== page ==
A hunk of brisket at VooDoo BBQ & Grill begins its journey suspended over a bed of pecan and oak logs. Coated in a dry rub of local spices, the meat slowly turns on a rotisserie rod for up to 16 hours, its skin crisping while the inside stays a warm pink. The chefs smoke all their beef brisket and pulled pork over logs from Louisiana-based trees to lend them the region's unique smoked flavor, even at the risk of confusing passing botanists. They lightly coat grilled sausages, chicken, and burgers in three signature sauces inspired by the state's Cajun recipes. To complement their menagerie of smoked and grilled meats, they sling a variety of southern sides such as corn pudding, greens, and potato salads. At each of the 13 locations, the aroma of roasting meat fills a space of dark-stained wood and wrought iron; dining rooms awash in a palette of reds, greens, and oranges buzz with the sounds of jazz and blues.
Sarita's Mexican Grill & Cantina owner Rudi Gomez owes his restaurant’s panoply of authentic fajitas, enchiladas, and tacos to his mother’s time-tested catalog of Mexican specialties. The steam rising from bowls of chicken tortilla soup and sizzling shrimp fajitas caught the eye of WAFB Channel 9's Culinary Corner hosts, who recently invited Rudi into their studios to share some of his recipes and tortilla-tossing techniques. When not evoking desert sunsets with their multicolored arrangements of rice, salsas, and crisp tomatoes, Rudi and his fellow chefs stray across the border to cook up local favorites such as hand-patted burgers and po boys. Signature margaritas entrance taste buds in a medley of flavor infusions, and frothy brews douse the lingering fires of hot salsa. Outdoor tables invite warm-weather lounging with free WiFi and bottles of sour cream to lather on in lieu of sunscreen.
Having tossed more than two billion wings in its franchise's history, Wingstop’s chefs have perfected the art of sizzling chicken until its outsides crunch and its insides are tenderized before drizzling wings in one of nine flavors of sauce. Wingstop's menu brims with digit-delectables and succulent sides such as bourbon baked beans ($1.59+), which simmer with rich and hearty flavors. Both boneless and original wings ($6.29 for 10 wings) come flavored with your pick of nine sauces, including hickory smoked barbecue, hawaiian, teriyaki, and atomic, which is spicy enough to finally melt away the icicles stuck on one's mustache. With three kinds of dip ($0.69 each), diners can temper Cajun-sauce-drenched wings with cool ranch dip, or introduce the zesty lemon-pepper sauce to a blue-cheese dip. A combo plate packages two chicken-fillet sandwiches, seasoned hand-cut fries, and a 20-ounce soda for on-the-go eats ($7.69).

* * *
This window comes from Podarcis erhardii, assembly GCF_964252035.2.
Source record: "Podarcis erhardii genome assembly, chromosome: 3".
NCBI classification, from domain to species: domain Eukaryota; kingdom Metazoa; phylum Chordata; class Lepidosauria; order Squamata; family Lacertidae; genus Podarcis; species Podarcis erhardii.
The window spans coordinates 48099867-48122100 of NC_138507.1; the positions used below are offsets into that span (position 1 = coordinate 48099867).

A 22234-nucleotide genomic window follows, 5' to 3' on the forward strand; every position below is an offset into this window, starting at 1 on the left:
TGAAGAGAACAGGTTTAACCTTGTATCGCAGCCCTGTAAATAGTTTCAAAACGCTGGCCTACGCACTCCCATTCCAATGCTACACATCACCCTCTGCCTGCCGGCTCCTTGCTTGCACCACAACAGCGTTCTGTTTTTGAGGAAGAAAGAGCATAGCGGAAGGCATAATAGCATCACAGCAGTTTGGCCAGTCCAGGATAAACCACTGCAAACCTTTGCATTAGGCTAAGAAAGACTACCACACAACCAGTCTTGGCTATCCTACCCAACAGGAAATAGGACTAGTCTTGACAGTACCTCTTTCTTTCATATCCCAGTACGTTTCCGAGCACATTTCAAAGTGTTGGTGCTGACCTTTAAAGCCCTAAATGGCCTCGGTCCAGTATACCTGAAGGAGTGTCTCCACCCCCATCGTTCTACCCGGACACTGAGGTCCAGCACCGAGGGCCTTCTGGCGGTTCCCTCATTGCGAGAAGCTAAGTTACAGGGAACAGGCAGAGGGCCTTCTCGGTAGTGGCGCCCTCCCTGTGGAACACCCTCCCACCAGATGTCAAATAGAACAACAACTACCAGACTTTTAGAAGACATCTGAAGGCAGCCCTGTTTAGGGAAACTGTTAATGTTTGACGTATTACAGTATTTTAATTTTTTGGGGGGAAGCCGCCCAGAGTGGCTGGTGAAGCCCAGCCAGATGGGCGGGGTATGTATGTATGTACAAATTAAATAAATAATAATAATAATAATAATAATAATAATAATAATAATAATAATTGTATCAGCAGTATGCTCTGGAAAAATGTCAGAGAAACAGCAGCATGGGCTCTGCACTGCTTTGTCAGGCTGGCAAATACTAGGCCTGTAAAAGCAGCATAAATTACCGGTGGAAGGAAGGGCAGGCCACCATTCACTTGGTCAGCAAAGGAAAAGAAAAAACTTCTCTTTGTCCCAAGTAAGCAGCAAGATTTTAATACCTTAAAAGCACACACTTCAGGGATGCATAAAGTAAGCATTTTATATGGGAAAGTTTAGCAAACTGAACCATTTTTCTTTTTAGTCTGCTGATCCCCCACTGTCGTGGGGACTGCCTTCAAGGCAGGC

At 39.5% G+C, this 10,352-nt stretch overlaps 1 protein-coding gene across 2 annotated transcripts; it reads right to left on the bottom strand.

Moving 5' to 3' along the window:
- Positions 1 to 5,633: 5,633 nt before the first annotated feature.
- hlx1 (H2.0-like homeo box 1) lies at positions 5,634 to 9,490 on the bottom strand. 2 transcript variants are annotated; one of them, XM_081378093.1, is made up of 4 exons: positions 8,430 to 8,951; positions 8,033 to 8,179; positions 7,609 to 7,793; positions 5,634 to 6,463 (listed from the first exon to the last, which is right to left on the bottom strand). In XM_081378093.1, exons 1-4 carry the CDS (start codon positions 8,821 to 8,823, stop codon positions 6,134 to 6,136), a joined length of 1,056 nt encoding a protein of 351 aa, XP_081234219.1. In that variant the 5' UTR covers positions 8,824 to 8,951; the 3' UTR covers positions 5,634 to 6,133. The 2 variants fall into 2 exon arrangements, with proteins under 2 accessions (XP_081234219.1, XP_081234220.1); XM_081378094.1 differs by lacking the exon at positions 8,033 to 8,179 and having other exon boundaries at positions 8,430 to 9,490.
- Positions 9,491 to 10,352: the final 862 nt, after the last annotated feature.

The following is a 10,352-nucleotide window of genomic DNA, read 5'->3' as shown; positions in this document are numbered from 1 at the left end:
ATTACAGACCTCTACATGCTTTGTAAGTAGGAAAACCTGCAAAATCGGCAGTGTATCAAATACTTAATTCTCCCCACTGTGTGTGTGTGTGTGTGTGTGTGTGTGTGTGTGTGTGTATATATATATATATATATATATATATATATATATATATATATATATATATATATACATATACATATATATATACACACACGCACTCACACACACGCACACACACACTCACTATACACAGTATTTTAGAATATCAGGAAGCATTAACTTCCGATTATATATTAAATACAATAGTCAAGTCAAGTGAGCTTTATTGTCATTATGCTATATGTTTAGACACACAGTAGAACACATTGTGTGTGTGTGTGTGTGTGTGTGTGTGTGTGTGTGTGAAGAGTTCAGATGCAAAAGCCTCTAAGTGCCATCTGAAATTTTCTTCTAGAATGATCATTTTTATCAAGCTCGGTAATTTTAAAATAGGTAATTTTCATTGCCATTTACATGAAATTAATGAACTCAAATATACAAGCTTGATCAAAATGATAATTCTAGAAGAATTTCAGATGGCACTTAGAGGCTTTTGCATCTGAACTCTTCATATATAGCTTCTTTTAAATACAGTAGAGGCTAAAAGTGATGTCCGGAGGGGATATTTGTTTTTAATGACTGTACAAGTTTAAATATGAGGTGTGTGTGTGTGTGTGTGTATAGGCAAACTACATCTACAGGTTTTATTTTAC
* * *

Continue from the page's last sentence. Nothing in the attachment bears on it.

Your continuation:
The sandwich specialists at Brew-Bacher's assemble a broad menu of home-style meat-cheese-bread blends in family-friendly environs. The basic hamburger sports a modest ensemble of mayonnaise, lettuce, and tomato on a fluffy bun pedestal ($5.75). A south-of-the-border-seasoned beef patty underpins sautéed onions, jalapeños, and shredded cheese in the Mexican burger, which also features guacamole adornments and flour-tortilla wrapping paper ($7.25). In the cold-cut TKO sandwich, smoked turkey dons alfalfa-sprout suspenders, a guacamole corsage, and a swiss-cheese cummerbund upon a bed of wheat bread ($5.99). Sea-cuisine cravers can nosh on a po' boy with catfish ($7.99), shrimp ($7.99), or oyster ($9.50)—each battered and fried oceanic offering trolling a sea of mayo, lettuce, and tomato—and carbohydrate conservationists could save the life of an imperiled bun with a salad selection ($4.25–$9.95).
If the wooden tables that stretch across Country Kitchen’s dining room were any less sturdy, they would buckle under the weight of the sizzling platters of Southern fare that chefs trot out for unlimited buffets. Old-time recipes of fried and baked chicken vie for attention alongside a menu of specialties that rotate daily; the weekend’s seafood gumbo and fried catfish give way to succulent barbecued sausages that can spice up any Monday. Southern cuisine is known for its show-stealing sides and desserts, and Country Kitchen delivers in spades on both counts. Fried hush puppies and vegetable dishes refuse to take a backseat to their main-course counterparts, and a dessert bar exudes nostalgia with heaping servings of bread pudding, peach cobbler, and ice cream. Between bites, guests seated under cheerful framed artworks or beside a colorful rooster statue can reminisce about childhoods spent wrestling catfish or plucking ripe morsels of corn bread fresh from the vine.